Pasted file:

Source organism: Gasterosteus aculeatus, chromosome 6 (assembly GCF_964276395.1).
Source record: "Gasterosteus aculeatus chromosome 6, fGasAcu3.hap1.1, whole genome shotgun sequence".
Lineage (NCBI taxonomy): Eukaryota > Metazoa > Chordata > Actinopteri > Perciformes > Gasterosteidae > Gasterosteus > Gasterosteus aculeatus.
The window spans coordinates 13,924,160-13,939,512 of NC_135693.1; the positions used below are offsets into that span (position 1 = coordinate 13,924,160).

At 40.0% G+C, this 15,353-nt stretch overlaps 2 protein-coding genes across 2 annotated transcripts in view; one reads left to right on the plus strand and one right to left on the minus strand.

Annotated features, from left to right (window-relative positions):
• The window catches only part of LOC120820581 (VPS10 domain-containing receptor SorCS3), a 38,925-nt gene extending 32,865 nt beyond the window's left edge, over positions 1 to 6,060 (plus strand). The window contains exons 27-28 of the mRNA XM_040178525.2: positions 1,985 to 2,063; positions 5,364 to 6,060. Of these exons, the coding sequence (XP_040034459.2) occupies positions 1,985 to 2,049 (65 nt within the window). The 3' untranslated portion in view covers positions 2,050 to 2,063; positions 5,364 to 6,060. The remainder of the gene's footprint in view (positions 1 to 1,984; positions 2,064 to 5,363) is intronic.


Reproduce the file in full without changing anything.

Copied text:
Source organism: Gasterosteus aculeatus, chromosome 6 (assembly GCF_964276395.1).
Source record: "Gasterosteus aculeatus chromosome 6, fGasAcu3.hap1.1, whole genome shotgun sequence".
Lineage (NCBI taxonomy): Eukaryota > Metazoa > Chordata > Actinopteri > Perciformes > Gasterosteidae > Gasterosteus > Gasterosteus aculeatus.
The window spans coordinates 13,924,160-13,939,512 of NC_135693.1; the positions used below are offsets into that span (position 1 = coordinate 13,924,160).

At 40.0% G+C, this 15,353-nt stretch overlaps 2 protein-coding genes across 2 annotated transcripts in view; one reads left to right on the plus strand and one right to left on the minus strand.

Annotated features, from left to right (window-relative positions):
• The window catches only part of LOC120820581 (VPS10 domain-containing receptor SorCS3), a 38,925-nt gene extending 32,865 nt beyond the window's left edge, over positions 1 to 6,060 (plus strand). The window contains exons 27-28 of the mRNA XM_040178525.2: positions 1,985 to 2,063; positions 5,364 to 6,060. Of these exons, the coding sequence (XP_040034459.2) occupies positions 1,985 to 2,049 (65 nt within the window). The 3' untranslated portion in view covers positions 2,050 to 2,063; positions 5,364 to 6,060. The remainder of the gene's footprint in view (positions 1 to 1,984; positions 2,064 to 5,363) is intronic.